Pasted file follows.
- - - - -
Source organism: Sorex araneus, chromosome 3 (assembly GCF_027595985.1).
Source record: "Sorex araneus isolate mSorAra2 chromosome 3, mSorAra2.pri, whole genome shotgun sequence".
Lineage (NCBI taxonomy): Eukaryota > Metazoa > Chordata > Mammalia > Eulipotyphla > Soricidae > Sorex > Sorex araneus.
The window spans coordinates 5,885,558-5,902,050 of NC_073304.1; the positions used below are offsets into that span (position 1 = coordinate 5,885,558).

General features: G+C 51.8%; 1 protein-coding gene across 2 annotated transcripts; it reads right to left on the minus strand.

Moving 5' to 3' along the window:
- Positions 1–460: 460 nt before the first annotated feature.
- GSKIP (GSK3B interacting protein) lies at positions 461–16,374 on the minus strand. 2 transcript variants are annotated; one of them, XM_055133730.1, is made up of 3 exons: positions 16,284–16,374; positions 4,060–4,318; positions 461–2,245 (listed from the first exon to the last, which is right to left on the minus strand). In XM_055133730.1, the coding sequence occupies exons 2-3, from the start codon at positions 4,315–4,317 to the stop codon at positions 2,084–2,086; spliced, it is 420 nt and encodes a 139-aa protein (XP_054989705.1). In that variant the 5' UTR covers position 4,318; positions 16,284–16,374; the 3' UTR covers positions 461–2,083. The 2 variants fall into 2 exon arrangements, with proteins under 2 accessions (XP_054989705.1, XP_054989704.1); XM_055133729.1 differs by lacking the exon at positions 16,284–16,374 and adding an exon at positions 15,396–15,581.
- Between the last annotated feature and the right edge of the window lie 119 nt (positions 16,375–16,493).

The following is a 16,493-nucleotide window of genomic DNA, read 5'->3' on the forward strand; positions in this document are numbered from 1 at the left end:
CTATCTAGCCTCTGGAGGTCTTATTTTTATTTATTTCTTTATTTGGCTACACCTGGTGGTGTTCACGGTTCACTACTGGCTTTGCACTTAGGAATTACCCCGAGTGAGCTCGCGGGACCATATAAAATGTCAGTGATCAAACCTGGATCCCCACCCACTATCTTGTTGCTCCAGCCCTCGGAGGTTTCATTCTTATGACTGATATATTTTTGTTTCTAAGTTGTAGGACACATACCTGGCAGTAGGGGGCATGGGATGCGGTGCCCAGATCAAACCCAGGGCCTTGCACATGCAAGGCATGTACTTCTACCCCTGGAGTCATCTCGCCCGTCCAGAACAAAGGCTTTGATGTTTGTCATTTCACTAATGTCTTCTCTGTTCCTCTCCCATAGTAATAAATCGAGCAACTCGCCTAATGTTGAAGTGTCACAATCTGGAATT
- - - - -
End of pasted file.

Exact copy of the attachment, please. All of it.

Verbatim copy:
Source organism: Sorex araneus, chromosome 3 (assembly GCF_027595985.1).
Source record: "Sorex araneus isolate mSorAra2 chromosome 3, mSorAra2.pri, whole genome shotgun sequence".
Lineage (NCBI taxonomy): Eukaryota > Metazoa > Chordata > Mammalia > Eulipotyphla > Soricidae > Sorex > Sorex araneus.
The window spans coordinates 5,885,558-5,902,050 of NC_073304.1; the positions used below are offsets into that span (position 1 = coordinate 5,885,558).

General features: G+C 51.8%; 1 protein-coding gene across 2 annotated transcripts; it reads right to left on the minus strand.

Moving 5' to 3' along the window:
- Positions 1–460: 460 nt before the first annotated feature.
- GSKIP (GSK3B interacting protein) lies at positions 461–16,374 on the minus strand. 2 transcript variants are annotated; one of them, XM_055133730.1, is made up of 3 exons: positions 16,284–16,374; positions 4,060–4,318; positions 461–2,245 (listed from the first exon to the last, which is right to left on the minus strand). In XM_055133730.1, the coding sequence occupies exons 2-3, from the start codon at positions 4,315–4,317 to the stop codon at positions 2,084–2,086; spliced, it is 420 nt and encodes a 139-aa protein (XP_054989705.1). In that variant the 5' UTR covers position 4,318; positions 16,284–16,374; the 3' UTR covers positions 461–2,083. The 2 variants fall into 2 exon arrangements, with proteins under 2 accessions (XP_054989705.1, XP_054989704.1); XM_055133729.1 differs by lacking the exon at positions 16,284–16,374 and adding an exon at positions 15,396–15,581.
- Between the last annotated feature and the right edge of the window lie 119 nt (positions 16,375–16,493).

The following is a 16,493-nucleotide window of genomic DNA, read 5'->3' on the forward strand; positions in this document are numbered from 1 at the left end:
CTATCTAGCCTCTGGAGGTCTTATTTTTATTTATTTCTTTATTTGGCTACACCTGGTGGTGTTCACGGTTCACTACTGGCTTTGCACTTAGGAATTACCCCGAGTGAGCTCGCGGGACCATATAAAATGTCAGTGATCAAACCTGGATCCCCACCCACTATCTTGTTGCTCCAGCCCTCGGAGGTTTCATTCTTATGACTGATATATTTTTGTTTCTAAGTTGTAGGACACATACCTGGCAGTAGGGGGCATGGGATGCGGTGCCCAGATCAAACCCAGGGCCTTGCACATGCAAGGCATGTACTTCTACCCCTGGAGTCATCTCGCCCGTCCAGAACAAAGGCTTTGATGTTTGTCATTTCACTAATGTCTTCTCTGTTCCTCTCCCATAGTAATAAATCGAGCAACTCGCCTAATGTTGAAGTGTCACAATCTGGAATT